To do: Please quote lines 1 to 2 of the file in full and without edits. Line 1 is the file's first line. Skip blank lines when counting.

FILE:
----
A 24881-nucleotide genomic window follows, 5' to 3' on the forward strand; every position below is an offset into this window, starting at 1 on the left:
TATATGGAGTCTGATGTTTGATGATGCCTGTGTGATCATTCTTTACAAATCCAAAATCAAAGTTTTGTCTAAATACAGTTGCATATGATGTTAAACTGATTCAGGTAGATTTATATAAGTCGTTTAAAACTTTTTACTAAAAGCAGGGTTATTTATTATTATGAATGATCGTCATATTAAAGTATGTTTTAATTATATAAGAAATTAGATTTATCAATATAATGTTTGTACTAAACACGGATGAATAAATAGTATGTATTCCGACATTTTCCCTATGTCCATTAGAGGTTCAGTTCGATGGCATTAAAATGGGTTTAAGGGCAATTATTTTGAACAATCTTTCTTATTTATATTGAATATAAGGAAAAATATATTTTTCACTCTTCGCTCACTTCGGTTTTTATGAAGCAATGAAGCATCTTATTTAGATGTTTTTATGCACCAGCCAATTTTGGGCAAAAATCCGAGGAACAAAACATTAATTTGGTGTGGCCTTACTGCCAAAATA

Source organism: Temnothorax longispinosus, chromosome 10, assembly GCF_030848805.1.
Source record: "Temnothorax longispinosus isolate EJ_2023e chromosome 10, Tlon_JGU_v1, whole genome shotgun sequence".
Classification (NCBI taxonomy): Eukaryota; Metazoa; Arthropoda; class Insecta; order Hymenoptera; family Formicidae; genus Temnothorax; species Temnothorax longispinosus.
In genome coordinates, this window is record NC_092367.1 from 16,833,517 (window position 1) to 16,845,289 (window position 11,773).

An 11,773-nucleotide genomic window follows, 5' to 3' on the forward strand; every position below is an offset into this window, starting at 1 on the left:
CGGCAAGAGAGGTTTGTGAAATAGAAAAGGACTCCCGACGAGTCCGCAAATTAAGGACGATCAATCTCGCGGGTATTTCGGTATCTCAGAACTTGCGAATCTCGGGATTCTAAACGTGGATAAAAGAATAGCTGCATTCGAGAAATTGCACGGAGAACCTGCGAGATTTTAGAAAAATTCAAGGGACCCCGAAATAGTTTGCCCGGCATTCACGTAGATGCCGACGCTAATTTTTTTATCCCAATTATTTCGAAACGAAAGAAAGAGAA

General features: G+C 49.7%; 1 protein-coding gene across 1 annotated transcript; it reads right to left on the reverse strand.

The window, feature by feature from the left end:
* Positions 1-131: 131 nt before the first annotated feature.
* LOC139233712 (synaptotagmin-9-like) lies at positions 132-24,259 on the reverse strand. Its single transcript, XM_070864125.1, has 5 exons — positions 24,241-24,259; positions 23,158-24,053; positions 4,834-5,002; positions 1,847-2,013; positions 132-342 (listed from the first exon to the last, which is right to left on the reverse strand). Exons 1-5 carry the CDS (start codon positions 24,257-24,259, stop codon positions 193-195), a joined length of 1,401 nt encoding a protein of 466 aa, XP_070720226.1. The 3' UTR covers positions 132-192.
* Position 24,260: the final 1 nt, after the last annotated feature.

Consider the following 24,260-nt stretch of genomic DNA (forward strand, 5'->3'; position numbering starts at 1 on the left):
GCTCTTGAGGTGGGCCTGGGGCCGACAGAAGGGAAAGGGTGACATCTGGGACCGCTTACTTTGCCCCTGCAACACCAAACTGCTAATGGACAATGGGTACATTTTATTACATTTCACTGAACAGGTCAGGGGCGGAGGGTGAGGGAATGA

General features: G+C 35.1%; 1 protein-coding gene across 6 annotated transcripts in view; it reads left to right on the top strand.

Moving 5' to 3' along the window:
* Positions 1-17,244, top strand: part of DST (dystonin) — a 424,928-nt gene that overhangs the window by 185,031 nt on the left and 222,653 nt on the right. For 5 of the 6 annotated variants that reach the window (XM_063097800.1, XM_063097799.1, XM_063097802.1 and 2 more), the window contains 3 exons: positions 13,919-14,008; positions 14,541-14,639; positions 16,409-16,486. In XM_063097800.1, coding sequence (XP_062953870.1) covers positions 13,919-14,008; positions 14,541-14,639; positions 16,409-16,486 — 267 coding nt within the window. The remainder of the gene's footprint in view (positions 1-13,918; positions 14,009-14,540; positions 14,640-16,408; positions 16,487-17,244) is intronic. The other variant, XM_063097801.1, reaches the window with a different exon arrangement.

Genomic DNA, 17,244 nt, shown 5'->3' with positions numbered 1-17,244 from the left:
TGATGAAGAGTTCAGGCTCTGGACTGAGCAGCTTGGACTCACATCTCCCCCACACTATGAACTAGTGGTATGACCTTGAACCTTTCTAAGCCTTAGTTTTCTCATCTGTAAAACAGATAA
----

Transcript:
A 24881-nucleotide genomic window follows, 5' to 3' on the forward strand; every position below is an offset into this window, starting at 1 on the left:
TATATGGAGTCTGATGTTTGATGATGCCTGTGTGATCATTCTTTACAAATCCAAAATCAAAGTTTTGTCTAAATACAGTTGCATATGATGTTAAACTGATTCAGGTAGATTTATATAAGTCGTTTAAAACTTTTTACTAAAAGCAGGGTTATTTATTATTATGAATGATCGTCATATTAAAGTATGTTTTAATTATATAAGAAATTAGATTTATCAATATAATGTTTGTACTAAACACGGATGAATAAATAGTATGTATTCCGACATTTTCCCTATGTCCATTAGAGGTTCAGTTCGATGGCATTAAAATGGGTTTAAGGGCAATTATTTTGAACAATCTTTCTTATTTATATTGAATATAAGGAAAAATATATTTTTCACTCTTCGCTCACTTCGGTTTTTATGAAGCAATGAAGCATCTTATTTAGATGTTTTTATGCACCAGCCAATTTTGGGCAAAAATCCGAGGAACAAAACATTAATTTGGTGTGGCCTTACTGCCAAAATA